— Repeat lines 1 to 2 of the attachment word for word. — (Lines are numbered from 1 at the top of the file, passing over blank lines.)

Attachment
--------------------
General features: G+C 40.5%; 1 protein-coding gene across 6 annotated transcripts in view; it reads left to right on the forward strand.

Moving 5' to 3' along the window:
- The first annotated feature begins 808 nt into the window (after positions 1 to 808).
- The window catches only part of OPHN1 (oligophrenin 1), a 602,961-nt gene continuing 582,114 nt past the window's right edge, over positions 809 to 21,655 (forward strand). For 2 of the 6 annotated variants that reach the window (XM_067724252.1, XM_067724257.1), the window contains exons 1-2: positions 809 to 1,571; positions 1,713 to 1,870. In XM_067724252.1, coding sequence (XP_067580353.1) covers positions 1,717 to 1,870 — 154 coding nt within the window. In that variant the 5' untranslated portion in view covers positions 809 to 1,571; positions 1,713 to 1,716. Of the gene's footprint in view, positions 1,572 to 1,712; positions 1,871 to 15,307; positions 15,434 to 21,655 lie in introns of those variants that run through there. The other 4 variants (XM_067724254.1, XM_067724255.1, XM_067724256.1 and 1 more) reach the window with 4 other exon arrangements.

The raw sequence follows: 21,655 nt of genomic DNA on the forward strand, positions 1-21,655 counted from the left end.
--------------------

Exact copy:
General features: G+C 40.5%; 1 protein-coding gene across 6 annotated transcripts in view; it reads left to right on the forward strand.

Moving 5' to 3' along the window: